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Damp and mould: understanding and addressing the health risks for rented housing providers

The comprehensive damp and mould guidance has been published by the government building on the work it has already done to drive up rental standards.

“Following the tragic and avoidable death of Awaab Ishak we have made it clear that landlords must take damp and mould seriously, and they will be held to account if they do not do so,” said Rachel Maclean, Minister of State for Housing and Planning.

“Now we are going further and publishing clear guidance for the housing sector. This unambiguous package leaves no room for excuses – and sets out the clear expectation that landlords must respond swiftly when dealing with damp and mould, to ensure renters can live in safe and decent housing – as is their absolute right.

“This builds on the work we have already done to drive up standards including pledging to introduce Awaab’s Law, which will give social landlords strict time limits to make repairs.”


  • The Social Housing Resident Panel continues to play an invaluable role in shaping important social housing policies, bringing together residents across England to share views on how to improve quality and living conditions, including on damp and mould issues.
  • The Secretary of State previously announced £30 million funding to social housing providers in the Greater Manchester and West Midlands Combined Authorities to tackle damp and mould issues.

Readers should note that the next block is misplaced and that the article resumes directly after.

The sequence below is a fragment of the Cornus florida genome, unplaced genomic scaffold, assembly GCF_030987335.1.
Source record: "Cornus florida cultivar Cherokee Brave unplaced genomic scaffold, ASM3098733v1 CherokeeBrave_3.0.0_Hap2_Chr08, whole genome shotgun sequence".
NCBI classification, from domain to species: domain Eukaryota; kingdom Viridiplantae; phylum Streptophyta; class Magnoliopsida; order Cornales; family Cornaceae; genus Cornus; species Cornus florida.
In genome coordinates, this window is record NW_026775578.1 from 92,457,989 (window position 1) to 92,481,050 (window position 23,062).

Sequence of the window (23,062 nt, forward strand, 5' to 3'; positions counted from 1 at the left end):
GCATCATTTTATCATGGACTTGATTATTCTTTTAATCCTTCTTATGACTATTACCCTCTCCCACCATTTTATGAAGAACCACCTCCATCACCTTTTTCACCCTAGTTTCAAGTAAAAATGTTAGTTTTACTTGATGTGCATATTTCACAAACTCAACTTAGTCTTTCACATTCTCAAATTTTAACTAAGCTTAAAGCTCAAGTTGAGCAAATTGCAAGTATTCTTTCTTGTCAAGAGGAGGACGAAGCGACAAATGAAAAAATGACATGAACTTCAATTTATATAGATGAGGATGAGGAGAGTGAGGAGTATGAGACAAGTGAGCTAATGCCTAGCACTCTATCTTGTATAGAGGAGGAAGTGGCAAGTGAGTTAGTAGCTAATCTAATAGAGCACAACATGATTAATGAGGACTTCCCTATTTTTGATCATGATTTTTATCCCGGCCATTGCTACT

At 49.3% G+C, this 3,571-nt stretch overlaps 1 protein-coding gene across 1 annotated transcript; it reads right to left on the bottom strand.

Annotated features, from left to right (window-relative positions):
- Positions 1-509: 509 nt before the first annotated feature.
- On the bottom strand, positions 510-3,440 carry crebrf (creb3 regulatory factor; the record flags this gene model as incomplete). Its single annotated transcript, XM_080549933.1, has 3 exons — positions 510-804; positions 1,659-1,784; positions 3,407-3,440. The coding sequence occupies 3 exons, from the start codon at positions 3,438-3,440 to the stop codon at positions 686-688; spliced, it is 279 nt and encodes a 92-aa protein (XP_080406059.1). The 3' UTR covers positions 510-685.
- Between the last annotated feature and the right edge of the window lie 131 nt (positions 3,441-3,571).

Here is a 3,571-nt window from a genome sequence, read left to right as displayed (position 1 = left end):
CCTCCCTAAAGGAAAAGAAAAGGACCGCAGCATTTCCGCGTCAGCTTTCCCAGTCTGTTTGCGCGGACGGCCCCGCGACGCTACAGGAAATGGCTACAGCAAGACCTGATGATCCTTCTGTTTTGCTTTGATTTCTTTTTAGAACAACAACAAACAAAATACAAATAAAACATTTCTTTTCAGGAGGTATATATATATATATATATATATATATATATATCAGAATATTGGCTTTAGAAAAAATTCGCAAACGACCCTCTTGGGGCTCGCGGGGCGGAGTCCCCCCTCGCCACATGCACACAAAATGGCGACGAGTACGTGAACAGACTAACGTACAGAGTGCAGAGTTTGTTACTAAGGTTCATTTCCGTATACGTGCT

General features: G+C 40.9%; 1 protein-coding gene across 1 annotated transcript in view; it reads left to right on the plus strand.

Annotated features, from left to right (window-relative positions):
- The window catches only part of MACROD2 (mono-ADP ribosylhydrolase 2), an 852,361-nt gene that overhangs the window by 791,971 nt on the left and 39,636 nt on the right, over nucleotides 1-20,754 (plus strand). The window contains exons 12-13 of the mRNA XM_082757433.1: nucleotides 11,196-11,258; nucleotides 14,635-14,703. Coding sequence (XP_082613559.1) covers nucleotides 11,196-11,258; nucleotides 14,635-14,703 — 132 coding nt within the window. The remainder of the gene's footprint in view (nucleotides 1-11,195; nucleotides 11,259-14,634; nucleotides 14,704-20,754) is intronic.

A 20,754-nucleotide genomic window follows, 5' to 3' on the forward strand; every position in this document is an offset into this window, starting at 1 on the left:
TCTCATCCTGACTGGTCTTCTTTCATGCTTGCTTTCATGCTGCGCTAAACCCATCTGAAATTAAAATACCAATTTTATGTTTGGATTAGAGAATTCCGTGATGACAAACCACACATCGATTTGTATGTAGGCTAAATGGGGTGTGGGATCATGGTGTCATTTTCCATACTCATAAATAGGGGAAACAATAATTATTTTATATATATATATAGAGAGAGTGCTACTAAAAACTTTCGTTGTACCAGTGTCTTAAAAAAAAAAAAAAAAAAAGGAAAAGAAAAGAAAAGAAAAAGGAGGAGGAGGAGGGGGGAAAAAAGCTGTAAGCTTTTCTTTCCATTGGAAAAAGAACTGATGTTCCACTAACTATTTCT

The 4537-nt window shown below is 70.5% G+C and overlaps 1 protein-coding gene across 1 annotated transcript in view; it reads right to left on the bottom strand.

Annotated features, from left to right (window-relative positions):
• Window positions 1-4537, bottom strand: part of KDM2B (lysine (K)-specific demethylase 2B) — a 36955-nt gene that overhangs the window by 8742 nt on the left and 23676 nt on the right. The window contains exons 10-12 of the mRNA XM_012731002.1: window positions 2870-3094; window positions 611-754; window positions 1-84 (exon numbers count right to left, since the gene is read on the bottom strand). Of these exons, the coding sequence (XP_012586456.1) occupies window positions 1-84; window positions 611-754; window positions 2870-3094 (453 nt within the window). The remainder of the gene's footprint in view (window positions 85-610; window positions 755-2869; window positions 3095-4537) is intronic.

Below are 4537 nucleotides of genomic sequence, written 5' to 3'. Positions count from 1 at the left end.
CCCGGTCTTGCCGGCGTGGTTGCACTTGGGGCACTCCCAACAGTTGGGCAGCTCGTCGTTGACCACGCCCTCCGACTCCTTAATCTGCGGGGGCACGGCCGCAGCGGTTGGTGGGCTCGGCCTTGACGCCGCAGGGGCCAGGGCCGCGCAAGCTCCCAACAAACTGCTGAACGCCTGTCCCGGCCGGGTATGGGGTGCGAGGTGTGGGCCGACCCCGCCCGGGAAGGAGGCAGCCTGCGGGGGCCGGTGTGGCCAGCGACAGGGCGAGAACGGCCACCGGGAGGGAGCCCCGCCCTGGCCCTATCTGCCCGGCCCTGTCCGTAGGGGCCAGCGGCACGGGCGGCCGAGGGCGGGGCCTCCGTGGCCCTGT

• The Four Million Homes programme provides free information, guidance and training to help residents work with their landlords to ensure homes are well maintained.
  • A review was recently launched on the Decent Homes Standard to consider a range of measures extending requirements to the private rented sector, providing an updated list of services and facilities for every property, and ensuring standards to tackle damp and mould can be strengthened.

Health Minister Neil O’Brien said: “Damp and mould pose serious health risks and this new guidance gives landlords the information they need to protect their tenants from potentially life-threatening housing conditions.

“The tragic death of Awaab Ishak should never be repeated and it is the responsibility of landlords to identify and address the underlying causes of damp and mould as soon as it occurs.”

Read the comprehensive damp and mould guidance.

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